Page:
New York Attorney General Andrew M. Cuomo filed a lawsuit Tuesday against a Bank of New York Mellon Corp. unit and two of its executives alleging they “deliberately” mislead clients about investments tied to Bernard L. Madoff.

The suit alleges that Ivy Asset Management LLC, its former Chief Executive Officer Lawrence Simon, and its former Chief Investment Officer Howard Wohl, deliberately “kept clients in the dark about damaging financial information about Madoff so Ivy could bring in millions in advisory fees.”

According to the lawsuit that was filed in N.Y. state supreme court in Manhattan, Ivy was paid over $40 million between 1998 and 2008 to give advice and conduct due diligence for clients with large Madoff investments.

The lawsuit said that while conducting this due diligence, Ivy learned Madoff was not investing funds as advertised, but internal e-mails indicated that Ivy did not disclose this information to clients for fear of losing revenue from fees. 

As a result, Ivy’s clients lost over $227 million after Madoff’s Ponzi scheme collapsed in December 2008. Among the victims were hundreds of investors as well as dozens of New York union pension and welfare plans.

The suit said 76 upstate New York union pension and welfare plans lost more than $150 million due to the alleged fraud, with investors overall losing more than $227 million.

“Ivy and its former co-principals saw the trouble with Madoff coming around the bend, but instead of guiding their clients through the financial waters, they sold them down the river,” Cuomo said in a press release. “These defendants violated their basic responsibility as investment advisers by putting their own financial interests ahead of their clients. They shamelessly profited off of their own clients’ impending misfortune and we are holding them accountable for their actions.”

Ivy knew about problems with Madoff’s investment strategy as early as 1997, according to Cuomo suit, which alleges the New York-based unit of BNY Mellon [BK], gave "stronger warnings" about concerns to clients whose relationship with Ivy wasn't as dependent on Madoff.

BNY Mellon bought Ivy in 2000. The suit alleges Simon and Wohl each obtained more than $100 million as a result of the sale. Earlier this year, BNY Mellon began to liquidate Ivy, which is also facing private civil lawsuits regarding the Madoff case. In March, a New York judge declined to dismiss a suit against Ivy and a money manager it advised, Andover Associates Management Corp.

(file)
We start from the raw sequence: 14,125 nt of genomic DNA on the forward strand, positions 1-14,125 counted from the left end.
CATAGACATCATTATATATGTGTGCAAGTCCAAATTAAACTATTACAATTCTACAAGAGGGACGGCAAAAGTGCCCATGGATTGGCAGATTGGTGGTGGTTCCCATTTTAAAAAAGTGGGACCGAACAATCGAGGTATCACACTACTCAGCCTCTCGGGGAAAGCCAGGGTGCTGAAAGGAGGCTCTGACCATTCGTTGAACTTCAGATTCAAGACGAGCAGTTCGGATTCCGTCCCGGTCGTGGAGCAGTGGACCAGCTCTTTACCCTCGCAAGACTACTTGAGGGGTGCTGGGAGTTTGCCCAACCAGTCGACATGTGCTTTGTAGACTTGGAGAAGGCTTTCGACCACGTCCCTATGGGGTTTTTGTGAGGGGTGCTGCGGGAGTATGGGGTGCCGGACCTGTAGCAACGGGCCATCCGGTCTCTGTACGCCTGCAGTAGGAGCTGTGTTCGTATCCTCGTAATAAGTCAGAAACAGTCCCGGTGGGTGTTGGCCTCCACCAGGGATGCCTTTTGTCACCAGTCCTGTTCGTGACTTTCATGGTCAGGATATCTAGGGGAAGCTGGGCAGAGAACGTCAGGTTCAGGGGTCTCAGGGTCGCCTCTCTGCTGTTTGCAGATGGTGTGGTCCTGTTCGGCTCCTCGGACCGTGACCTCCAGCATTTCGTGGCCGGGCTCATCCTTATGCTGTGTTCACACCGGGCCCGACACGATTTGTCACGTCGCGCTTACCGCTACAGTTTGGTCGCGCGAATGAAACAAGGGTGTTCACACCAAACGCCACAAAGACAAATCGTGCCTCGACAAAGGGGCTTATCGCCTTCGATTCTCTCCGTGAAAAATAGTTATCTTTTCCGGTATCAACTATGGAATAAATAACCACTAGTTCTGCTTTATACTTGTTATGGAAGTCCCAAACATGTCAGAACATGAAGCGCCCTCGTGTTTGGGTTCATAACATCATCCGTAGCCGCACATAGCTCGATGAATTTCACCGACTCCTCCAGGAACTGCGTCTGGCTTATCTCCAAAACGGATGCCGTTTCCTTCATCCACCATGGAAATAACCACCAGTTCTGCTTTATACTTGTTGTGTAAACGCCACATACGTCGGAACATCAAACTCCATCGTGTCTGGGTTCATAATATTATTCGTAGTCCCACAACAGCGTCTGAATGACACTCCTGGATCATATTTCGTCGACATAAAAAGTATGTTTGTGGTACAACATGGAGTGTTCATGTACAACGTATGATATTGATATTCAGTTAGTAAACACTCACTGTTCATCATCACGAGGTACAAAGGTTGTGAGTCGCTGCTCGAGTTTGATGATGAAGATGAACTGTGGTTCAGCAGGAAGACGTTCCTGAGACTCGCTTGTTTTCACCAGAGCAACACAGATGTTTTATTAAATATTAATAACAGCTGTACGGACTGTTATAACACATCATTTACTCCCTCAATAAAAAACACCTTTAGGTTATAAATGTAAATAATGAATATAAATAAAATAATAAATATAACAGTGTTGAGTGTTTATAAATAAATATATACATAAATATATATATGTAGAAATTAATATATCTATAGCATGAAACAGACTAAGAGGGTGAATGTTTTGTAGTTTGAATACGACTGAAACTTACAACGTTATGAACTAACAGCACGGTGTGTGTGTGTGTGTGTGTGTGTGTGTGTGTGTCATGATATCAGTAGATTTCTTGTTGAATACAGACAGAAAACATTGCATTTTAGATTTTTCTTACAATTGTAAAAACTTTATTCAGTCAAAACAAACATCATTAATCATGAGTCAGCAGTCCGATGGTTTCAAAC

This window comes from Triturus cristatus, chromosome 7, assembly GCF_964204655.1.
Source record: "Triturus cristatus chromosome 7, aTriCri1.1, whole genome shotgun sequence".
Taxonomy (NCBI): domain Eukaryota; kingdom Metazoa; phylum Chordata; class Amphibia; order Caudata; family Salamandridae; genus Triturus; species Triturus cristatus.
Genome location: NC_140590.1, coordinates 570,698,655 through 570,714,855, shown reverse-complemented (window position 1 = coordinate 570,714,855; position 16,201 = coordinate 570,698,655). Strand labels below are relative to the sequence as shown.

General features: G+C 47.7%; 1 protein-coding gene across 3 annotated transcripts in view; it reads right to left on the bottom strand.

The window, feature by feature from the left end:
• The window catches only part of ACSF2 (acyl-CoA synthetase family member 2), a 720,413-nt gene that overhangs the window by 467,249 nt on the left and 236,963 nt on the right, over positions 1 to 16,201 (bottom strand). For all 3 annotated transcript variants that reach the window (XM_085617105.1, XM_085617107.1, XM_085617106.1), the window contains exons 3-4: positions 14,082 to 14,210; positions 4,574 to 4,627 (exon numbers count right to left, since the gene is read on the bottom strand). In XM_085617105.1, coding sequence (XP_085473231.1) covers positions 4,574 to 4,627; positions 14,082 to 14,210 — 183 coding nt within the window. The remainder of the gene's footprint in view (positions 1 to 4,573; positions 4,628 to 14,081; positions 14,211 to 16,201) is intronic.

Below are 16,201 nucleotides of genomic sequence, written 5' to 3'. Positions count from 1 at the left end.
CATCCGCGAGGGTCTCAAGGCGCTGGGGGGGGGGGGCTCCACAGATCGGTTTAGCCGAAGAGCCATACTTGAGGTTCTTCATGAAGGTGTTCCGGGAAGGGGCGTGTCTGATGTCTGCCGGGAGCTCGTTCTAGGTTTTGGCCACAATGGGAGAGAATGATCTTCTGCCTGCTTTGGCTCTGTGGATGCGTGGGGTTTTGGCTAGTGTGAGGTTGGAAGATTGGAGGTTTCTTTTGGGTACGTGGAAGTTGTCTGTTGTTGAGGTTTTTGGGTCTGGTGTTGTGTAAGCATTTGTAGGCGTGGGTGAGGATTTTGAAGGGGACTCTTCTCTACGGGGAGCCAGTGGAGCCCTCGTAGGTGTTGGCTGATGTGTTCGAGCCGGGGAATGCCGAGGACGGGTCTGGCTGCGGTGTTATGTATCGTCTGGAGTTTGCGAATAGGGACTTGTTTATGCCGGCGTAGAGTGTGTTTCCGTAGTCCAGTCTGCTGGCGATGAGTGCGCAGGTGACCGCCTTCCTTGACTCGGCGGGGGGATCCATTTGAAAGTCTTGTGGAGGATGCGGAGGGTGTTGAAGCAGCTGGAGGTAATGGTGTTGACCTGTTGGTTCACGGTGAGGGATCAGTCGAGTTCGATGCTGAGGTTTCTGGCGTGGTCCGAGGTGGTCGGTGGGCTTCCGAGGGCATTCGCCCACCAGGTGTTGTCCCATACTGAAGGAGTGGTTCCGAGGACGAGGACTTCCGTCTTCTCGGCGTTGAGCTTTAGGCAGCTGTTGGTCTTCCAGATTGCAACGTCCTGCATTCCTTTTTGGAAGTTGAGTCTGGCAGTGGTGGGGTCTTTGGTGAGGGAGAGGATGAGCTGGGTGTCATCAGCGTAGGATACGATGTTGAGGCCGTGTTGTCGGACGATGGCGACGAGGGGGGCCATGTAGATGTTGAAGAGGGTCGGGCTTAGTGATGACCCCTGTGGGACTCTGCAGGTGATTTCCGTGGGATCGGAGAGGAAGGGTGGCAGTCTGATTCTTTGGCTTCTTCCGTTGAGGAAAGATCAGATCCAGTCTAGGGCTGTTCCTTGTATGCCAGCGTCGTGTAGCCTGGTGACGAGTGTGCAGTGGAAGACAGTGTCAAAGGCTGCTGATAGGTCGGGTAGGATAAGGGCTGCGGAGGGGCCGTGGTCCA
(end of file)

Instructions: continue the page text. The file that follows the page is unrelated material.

Cuomo’s lawsuit, which seeks payment of restitution, damages and penalties, as well as disgorgement of fees Ivy received, charges the company, Simon, and Wohl with violating New York’s Martin Act for fraudulent conduct in connection with the sale of securities; violating Executive Law 63(12) for persistent fraud in the conduct of business and for persistent illegality; and breaching their fiduciary duty in connection with the advice they gave to their clients.

BNY Mellon said in a statement that the complaint "relates to non-discretionary advisory services that Ivy provided to a limited number of professional investment advisors who, in turn, chose to invest their own clients’ assets with Bernard L. Madoff Investment Securities. 

BNY Mellon said Ivy previously notified its clients that it was winding down its remaining fund of hedge funds business.

“These non-discretionary advisory clients were primarily professional investment advisors who chose to maintain Madoff exposure for their own clients," Douglas Squasoni, the chief restructuring officer for Ivy, said in a statement. "Ivy informed its clients that it had questions about Madoff that it could not answer and recommended to its clients that they reduce their exposure to Madoff.”

Squasoni said BNY Mellon has been cooperating with Cuomo's investigation and the company intends to defend itself against the claims.

“The non-discretionary advisory business that is the focus of this complaint was never part of Ivy’s core proprietary fund of hedge funds business, and is no longer in operation.  Further, the Ivy executives involved in this matter left the company in 2008," he said.